Rapid Prompting Method (RPM) was developed by Soma Mukhopadhyay to improve communication and academic success for people with autism and similar disorders. RPM is used to teach academic subjects thereby also improving general communication in the process. Despite behaviors, the academic focus of every RPM lesson is designed to activate the reasoning part of the brain so that the student becomes distracted by and engaged in learning.
RPM is distinct from other methods as it is based upon how the brain works. It uses the four key prompts (auditory, tactile, visual and kinaesthetic) to open the learning channels to the student's brain and elicit the best out of the child. As a student's cognitive and motor proficiency increases, the sophistication of a student's response also improves.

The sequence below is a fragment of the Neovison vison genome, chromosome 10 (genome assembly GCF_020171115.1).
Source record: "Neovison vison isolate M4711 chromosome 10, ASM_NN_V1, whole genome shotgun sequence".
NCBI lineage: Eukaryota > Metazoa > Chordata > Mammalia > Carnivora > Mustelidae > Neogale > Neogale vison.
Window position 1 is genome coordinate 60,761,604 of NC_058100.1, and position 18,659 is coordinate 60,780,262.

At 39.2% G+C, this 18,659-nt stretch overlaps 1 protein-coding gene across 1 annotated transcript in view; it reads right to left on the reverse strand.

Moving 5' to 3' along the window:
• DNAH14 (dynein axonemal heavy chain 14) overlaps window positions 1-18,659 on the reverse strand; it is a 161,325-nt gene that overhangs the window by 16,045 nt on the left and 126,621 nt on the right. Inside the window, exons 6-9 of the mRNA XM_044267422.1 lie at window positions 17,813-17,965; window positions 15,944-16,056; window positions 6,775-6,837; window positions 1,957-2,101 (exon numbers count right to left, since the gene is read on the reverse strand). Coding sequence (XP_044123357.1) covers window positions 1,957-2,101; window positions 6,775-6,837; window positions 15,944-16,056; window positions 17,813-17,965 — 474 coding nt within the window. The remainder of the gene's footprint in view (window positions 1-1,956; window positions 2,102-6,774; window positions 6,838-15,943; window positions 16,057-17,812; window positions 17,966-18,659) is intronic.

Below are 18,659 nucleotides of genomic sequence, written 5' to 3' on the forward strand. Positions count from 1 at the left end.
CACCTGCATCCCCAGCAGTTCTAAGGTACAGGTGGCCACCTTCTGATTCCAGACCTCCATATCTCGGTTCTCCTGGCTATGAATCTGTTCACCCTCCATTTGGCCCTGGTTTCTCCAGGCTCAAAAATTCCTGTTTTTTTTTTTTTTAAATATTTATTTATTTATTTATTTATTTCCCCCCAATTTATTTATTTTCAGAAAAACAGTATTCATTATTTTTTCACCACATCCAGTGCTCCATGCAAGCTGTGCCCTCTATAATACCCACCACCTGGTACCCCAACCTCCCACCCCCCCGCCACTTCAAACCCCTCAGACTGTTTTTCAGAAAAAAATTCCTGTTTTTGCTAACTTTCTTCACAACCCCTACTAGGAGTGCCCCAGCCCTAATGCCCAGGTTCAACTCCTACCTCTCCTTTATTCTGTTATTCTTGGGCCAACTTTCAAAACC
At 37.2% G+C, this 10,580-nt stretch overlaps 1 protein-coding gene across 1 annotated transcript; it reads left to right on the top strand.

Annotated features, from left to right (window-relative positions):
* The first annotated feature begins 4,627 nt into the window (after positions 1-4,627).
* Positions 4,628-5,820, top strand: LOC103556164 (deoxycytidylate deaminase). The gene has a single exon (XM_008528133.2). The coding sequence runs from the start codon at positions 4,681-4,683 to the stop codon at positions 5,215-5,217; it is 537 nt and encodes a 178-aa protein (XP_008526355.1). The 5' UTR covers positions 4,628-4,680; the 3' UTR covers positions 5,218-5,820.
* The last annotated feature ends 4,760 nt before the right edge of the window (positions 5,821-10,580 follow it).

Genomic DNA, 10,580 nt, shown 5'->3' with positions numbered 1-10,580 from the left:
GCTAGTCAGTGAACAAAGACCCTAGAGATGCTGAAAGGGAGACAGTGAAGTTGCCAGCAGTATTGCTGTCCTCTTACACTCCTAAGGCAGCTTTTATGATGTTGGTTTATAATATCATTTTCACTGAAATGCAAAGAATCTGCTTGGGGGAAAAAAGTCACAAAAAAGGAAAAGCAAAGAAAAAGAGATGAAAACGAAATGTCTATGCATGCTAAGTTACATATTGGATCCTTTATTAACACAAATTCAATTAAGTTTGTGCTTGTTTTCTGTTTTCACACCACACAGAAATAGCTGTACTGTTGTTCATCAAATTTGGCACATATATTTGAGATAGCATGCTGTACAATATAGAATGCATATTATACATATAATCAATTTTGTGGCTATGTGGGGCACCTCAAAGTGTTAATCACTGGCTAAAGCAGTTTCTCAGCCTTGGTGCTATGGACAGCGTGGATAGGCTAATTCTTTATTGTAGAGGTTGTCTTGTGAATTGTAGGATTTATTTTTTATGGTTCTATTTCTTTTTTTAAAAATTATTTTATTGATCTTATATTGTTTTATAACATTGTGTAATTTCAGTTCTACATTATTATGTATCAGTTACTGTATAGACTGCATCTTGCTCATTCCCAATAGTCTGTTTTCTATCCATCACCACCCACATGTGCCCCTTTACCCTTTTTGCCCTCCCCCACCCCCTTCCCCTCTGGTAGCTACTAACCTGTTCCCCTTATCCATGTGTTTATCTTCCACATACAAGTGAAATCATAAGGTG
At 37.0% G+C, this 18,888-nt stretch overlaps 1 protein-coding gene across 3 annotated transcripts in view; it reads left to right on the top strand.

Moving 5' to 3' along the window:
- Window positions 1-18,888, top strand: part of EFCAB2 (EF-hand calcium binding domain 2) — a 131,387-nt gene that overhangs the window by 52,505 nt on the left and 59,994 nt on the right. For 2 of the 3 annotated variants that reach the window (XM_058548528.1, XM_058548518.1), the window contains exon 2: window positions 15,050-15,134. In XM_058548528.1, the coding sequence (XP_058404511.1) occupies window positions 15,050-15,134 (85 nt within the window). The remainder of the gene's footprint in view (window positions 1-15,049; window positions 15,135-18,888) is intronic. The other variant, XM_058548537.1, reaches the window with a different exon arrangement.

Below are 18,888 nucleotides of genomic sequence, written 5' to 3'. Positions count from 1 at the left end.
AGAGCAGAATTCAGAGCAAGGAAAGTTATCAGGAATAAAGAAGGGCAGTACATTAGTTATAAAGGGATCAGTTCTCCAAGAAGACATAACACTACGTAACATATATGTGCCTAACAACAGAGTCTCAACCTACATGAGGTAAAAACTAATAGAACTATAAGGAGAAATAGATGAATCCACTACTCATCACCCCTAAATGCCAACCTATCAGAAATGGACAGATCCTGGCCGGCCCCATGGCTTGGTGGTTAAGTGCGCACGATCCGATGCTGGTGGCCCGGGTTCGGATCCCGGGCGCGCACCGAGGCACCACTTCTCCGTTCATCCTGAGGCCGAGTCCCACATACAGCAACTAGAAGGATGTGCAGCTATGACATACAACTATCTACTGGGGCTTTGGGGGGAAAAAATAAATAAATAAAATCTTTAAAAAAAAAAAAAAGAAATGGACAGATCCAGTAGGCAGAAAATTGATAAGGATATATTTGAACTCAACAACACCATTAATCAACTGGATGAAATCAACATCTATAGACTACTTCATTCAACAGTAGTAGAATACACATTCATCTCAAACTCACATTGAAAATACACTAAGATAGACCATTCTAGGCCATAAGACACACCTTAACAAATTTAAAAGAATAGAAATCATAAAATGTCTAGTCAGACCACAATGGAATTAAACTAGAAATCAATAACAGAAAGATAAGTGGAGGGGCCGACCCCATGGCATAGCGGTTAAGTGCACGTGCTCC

RPM uses prompting to initiate a student's independent response, without physical support. In addition to teaching letter-chart pointing, RPM also utilises stencils and other drawing exercises to lead to independent handwriting.
RPM is not Facilitated Speech.
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